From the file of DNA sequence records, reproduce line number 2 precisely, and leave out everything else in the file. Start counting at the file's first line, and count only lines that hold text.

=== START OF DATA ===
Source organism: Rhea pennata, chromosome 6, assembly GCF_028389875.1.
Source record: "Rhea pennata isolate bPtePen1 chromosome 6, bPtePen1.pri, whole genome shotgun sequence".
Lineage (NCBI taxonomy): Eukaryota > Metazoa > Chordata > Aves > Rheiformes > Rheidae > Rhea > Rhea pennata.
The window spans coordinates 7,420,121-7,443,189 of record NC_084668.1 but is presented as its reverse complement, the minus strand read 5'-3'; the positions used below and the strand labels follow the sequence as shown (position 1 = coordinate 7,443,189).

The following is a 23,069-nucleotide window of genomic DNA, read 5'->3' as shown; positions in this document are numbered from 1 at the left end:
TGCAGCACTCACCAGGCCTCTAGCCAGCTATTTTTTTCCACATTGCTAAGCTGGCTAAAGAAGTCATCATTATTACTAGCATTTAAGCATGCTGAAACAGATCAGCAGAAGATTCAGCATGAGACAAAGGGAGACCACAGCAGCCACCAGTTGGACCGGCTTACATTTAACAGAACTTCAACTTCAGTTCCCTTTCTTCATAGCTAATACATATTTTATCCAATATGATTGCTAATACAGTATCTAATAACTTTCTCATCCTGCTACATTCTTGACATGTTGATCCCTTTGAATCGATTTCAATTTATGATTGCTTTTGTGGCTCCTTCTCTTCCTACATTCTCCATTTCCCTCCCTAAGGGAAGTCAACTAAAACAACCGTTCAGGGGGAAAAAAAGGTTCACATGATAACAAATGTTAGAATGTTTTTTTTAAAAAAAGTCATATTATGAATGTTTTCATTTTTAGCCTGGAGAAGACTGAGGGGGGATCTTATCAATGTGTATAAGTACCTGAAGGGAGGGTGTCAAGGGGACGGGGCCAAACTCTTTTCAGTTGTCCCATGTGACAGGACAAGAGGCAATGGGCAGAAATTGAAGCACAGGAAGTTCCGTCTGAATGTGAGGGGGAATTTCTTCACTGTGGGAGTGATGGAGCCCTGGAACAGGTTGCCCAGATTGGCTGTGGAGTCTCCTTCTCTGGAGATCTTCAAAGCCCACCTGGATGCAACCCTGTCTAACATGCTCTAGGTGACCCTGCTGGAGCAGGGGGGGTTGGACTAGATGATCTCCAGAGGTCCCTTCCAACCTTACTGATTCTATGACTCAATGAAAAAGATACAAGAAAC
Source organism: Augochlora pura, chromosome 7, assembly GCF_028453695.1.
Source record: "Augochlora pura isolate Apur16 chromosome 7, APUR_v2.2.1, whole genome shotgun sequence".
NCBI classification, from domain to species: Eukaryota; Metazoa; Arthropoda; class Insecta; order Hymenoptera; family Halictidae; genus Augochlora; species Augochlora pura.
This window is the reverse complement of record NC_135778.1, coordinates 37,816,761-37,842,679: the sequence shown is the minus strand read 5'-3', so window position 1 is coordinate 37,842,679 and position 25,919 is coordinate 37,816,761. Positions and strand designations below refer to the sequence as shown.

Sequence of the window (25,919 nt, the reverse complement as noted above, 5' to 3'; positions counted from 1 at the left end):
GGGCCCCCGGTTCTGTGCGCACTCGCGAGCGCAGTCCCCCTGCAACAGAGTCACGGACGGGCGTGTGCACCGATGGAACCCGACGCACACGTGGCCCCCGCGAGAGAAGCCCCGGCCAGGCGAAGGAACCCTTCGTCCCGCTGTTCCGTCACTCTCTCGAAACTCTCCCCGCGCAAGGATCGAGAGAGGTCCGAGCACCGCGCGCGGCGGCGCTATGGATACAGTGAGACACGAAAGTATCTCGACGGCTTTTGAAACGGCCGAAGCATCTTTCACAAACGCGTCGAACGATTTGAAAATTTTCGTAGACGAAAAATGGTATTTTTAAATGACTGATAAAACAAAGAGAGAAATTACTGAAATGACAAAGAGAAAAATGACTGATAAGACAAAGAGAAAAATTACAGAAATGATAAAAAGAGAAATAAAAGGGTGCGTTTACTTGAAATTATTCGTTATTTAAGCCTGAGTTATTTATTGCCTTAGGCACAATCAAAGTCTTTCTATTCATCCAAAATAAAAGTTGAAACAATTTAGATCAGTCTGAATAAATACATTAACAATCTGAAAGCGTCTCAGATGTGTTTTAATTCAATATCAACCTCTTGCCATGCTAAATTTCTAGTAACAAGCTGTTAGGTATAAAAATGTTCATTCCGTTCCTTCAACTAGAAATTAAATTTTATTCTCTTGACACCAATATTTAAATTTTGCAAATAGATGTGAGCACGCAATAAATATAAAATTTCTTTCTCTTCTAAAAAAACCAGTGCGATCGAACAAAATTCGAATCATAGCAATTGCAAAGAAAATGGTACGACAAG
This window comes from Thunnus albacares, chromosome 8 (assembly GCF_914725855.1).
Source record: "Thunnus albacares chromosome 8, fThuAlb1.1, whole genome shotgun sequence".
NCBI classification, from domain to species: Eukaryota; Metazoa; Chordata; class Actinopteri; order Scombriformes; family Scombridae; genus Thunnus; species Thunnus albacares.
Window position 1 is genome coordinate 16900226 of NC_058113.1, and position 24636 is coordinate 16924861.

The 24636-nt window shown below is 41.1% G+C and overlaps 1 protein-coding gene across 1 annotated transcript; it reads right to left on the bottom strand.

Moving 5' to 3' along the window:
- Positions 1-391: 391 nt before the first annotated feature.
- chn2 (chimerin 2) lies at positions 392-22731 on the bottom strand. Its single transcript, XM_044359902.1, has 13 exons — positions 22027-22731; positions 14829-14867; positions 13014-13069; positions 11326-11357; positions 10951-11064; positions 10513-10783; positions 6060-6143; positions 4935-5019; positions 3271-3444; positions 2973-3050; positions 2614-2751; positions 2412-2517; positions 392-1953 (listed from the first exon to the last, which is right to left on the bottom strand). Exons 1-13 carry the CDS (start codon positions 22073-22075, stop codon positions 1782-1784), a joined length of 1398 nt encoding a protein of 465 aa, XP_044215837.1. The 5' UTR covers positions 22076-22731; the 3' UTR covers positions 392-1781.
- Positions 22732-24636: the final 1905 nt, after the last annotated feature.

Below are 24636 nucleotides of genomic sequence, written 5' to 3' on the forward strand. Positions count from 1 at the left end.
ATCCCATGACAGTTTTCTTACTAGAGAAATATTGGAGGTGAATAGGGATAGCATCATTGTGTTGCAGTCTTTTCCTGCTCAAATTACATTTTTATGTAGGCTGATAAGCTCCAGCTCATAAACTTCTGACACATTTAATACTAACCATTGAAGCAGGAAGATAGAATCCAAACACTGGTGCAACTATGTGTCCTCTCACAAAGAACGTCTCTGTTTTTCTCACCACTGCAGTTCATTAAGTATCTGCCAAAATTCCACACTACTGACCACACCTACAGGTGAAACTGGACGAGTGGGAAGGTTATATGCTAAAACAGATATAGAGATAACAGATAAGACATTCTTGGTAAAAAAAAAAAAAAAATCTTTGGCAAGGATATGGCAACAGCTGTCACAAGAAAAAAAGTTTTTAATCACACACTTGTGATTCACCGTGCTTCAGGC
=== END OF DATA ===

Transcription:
Source record: "Rhea pennata isolate bPtePen1 chromosome 6, bPtePen1.pri, whole genome shotgun sequence".